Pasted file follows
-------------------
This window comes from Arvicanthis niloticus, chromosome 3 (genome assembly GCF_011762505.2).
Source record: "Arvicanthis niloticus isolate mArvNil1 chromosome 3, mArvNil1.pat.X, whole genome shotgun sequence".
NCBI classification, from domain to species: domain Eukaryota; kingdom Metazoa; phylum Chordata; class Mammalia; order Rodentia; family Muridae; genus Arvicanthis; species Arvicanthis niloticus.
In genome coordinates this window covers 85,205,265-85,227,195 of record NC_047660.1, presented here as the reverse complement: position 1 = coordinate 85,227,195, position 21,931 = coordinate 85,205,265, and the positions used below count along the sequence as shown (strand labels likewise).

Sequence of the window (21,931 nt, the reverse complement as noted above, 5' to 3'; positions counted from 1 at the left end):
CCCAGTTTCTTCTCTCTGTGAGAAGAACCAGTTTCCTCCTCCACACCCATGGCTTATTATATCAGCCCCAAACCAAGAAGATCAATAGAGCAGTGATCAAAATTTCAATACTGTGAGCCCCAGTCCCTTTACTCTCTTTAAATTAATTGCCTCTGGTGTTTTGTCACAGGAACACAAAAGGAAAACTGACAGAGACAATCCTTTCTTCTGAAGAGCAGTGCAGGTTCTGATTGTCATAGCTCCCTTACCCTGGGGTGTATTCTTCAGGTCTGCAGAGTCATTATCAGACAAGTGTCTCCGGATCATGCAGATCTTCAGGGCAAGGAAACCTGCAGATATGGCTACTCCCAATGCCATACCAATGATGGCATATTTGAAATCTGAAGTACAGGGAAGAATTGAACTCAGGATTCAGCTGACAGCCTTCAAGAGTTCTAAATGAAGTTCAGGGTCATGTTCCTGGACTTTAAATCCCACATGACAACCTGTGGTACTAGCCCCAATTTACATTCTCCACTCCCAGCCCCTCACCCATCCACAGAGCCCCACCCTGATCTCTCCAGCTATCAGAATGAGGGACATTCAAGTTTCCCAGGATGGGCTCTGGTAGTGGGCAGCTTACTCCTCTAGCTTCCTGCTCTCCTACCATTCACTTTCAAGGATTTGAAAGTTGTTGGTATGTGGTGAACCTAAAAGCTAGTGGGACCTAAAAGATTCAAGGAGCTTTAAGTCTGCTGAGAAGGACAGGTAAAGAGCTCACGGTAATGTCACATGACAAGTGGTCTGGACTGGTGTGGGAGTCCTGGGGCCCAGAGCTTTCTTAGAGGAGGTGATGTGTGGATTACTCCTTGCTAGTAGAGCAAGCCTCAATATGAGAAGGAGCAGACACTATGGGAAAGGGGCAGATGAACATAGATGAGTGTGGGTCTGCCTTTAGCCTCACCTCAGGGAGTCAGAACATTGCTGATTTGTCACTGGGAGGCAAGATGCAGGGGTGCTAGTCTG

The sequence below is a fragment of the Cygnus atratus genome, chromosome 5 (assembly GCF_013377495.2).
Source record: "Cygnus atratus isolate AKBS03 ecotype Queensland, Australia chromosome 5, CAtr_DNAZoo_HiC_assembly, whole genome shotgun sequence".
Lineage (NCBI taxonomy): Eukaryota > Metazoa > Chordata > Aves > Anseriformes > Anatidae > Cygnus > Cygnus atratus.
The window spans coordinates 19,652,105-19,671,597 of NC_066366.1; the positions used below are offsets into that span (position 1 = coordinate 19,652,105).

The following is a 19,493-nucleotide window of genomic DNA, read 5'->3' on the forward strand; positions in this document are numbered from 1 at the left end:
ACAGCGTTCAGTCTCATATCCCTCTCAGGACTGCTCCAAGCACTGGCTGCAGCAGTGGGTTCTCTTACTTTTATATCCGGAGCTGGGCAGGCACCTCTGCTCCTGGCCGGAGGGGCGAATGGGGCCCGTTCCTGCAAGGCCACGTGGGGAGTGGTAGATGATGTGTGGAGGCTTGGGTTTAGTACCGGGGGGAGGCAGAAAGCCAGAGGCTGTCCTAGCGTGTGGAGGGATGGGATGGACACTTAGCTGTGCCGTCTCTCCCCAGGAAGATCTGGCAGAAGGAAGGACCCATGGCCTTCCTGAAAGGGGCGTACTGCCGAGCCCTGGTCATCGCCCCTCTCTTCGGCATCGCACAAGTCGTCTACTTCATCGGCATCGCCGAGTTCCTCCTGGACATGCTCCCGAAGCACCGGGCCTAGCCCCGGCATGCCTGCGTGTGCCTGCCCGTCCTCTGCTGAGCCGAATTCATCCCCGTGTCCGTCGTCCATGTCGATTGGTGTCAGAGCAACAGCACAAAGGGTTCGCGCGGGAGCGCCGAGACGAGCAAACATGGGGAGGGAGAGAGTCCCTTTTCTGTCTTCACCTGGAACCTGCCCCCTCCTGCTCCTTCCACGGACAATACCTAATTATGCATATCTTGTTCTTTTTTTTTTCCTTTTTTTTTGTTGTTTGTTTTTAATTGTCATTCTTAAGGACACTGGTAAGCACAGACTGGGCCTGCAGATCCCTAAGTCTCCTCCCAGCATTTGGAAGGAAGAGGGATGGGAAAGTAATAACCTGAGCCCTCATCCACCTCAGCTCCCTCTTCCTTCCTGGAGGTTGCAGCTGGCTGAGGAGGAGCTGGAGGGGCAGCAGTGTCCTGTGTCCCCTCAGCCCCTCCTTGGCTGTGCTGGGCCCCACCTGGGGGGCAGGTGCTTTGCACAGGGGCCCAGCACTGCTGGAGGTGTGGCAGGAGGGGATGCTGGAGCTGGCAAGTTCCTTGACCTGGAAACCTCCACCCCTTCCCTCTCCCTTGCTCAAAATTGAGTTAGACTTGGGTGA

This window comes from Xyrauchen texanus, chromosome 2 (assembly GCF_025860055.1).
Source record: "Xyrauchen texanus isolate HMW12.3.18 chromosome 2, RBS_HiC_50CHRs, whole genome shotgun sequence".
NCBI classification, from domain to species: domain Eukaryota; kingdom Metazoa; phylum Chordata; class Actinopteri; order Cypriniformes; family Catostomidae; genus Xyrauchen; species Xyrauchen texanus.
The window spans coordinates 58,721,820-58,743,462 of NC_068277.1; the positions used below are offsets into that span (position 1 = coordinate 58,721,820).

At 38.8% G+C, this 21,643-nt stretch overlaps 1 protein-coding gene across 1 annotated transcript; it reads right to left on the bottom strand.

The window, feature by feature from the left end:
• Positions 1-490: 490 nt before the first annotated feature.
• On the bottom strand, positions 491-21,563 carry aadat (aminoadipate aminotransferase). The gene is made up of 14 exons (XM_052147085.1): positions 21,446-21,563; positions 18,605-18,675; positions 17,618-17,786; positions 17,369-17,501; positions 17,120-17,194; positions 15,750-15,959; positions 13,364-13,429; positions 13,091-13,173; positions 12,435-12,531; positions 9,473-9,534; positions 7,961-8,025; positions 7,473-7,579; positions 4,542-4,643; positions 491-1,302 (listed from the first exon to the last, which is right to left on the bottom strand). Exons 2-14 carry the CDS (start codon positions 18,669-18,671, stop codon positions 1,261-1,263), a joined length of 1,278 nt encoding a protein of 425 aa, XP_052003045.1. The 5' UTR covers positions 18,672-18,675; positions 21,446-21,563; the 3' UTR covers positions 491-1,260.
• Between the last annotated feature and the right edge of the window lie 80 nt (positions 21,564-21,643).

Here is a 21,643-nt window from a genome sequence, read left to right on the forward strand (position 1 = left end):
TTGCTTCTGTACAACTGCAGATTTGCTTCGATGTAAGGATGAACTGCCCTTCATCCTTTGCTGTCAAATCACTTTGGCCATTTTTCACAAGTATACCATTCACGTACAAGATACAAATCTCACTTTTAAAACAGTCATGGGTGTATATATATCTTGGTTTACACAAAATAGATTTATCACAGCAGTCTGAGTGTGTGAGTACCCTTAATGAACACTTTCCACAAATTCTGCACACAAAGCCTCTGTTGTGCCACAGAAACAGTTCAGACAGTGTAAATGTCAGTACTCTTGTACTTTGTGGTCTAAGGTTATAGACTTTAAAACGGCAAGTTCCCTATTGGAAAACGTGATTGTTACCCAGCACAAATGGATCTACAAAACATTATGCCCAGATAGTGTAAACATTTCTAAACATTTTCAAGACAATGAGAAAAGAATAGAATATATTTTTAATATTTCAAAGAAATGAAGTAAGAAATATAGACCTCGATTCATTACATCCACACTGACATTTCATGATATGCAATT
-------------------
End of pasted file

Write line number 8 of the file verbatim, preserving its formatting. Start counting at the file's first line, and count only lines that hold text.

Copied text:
Source record: "Cygnus atratus isolate AKBS03 ecotype Queensland, Australia chromosome 5, CAtr_DNAZoo_HiC_assembly, whole genome shotgun sequence".